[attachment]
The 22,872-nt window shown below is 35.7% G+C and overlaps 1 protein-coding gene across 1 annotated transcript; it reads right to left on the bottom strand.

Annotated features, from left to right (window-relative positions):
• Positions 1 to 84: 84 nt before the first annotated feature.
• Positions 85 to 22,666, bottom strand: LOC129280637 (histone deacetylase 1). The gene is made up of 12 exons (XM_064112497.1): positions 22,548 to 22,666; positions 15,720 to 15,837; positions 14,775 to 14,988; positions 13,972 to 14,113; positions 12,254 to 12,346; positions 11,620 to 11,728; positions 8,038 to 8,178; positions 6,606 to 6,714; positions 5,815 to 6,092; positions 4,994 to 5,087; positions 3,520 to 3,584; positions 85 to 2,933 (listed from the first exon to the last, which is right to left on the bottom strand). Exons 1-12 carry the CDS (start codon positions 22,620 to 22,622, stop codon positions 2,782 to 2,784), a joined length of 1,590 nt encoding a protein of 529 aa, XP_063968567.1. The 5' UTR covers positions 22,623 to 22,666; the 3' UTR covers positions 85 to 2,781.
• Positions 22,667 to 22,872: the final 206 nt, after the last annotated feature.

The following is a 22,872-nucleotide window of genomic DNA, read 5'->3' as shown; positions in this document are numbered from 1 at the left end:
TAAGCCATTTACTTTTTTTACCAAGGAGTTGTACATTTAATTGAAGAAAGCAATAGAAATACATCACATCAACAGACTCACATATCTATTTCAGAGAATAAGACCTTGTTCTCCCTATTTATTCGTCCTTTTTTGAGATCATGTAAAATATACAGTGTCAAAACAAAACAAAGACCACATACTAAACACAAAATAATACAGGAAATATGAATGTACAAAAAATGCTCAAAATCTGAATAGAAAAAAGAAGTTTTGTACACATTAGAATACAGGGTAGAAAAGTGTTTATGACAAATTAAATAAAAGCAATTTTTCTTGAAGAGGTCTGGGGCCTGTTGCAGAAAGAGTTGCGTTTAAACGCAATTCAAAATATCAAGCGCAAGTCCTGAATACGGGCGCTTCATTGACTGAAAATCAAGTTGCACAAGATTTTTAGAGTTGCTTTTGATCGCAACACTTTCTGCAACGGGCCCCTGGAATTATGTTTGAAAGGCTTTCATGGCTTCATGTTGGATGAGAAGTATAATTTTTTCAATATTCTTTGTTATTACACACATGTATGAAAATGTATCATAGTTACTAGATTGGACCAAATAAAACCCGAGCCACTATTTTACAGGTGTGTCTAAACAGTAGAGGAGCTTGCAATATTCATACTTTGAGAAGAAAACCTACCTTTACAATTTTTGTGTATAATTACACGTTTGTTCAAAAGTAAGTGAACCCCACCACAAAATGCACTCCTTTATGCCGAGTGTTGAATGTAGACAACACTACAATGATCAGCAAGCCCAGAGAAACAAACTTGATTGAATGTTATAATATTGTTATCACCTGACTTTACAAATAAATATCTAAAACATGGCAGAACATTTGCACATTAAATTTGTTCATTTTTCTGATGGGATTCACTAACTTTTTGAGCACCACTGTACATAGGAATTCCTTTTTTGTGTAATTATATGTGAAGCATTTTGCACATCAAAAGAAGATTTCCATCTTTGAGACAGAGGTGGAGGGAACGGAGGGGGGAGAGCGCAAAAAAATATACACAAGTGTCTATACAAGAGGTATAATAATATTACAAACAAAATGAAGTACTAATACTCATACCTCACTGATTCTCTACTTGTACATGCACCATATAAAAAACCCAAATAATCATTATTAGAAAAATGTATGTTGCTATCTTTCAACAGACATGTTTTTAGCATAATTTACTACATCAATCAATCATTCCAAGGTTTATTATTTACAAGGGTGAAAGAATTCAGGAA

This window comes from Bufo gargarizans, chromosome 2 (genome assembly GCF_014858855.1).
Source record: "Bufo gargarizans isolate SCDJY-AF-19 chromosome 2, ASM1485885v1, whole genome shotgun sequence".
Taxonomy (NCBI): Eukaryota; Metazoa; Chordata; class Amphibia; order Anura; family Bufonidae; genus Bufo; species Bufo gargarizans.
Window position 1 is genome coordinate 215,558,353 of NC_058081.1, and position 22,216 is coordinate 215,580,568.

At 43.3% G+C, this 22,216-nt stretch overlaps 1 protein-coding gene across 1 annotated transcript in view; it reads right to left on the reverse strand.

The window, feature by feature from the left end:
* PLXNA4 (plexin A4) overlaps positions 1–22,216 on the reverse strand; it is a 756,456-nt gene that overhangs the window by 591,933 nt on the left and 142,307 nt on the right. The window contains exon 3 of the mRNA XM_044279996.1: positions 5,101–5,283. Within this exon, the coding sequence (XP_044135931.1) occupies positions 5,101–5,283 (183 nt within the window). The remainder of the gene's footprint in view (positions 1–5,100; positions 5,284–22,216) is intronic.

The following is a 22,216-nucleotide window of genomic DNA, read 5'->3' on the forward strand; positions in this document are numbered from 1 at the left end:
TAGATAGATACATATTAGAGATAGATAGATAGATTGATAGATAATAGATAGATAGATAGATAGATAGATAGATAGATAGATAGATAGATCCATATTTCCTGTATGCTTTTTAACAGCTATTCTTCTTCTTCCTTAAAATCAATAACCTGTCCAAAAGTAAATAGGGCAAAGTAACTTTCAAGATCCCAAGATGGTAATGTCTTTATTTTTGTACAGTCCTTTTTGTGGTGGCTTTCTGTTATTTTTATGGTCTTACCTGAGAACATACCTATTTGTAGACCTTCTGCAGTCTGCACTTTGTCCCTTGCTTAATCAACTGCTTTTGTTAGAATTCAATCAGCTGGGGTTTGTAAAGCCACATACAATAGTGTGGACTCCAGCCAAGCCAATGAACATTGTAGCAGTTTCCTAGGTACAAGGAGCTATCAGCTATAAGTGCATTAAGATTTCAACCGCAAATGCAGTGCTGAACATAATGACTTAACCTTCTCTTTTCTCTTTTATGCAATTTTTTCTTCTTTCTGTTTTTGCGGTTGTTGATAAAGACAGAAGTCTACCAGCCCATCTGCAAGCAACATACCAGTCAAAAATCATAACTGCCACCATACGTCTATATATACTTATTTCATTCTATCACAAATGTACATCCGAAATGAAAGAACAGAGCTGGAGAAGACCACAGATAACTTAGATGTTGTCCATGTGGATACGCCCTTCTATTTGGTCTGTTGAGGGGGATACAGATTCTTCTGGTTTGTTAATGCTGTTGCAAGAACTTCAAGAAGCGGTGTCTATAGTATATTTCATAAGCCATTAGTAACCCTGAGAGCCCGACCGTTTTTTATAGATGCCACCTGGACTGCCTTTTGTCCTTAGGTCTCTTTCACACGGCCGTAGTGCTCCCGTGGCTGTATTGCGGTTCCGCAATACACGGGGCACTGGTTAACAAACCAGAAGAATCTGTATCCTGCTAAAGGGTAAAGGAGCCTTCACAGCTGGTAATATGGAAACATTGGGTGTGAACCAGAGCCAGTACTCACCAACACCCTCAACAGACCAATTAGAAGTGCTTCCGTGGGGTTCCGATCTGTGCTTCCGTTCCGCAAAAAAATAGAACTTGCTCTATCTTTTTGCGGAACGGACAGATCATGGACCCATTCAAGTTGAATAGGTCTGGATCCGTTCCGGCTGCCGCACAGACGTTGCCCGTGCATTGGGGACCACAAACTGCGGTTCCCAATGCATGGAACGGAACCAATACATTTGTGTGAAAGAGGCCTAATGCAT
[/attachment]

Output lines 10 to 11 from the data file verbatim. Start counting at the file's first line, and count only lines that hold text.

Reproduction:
Taxonomy (NCBI): Eukaryota; Metazoa; Chordata; class Amphibia; order Anura; family Bufonidae; genus Bufo; species Bufo gargarizans.
Window position 1 is genome coordinate 215,558,353 of NC_058081.1, and position 22,216 is coordinate 215,580,568.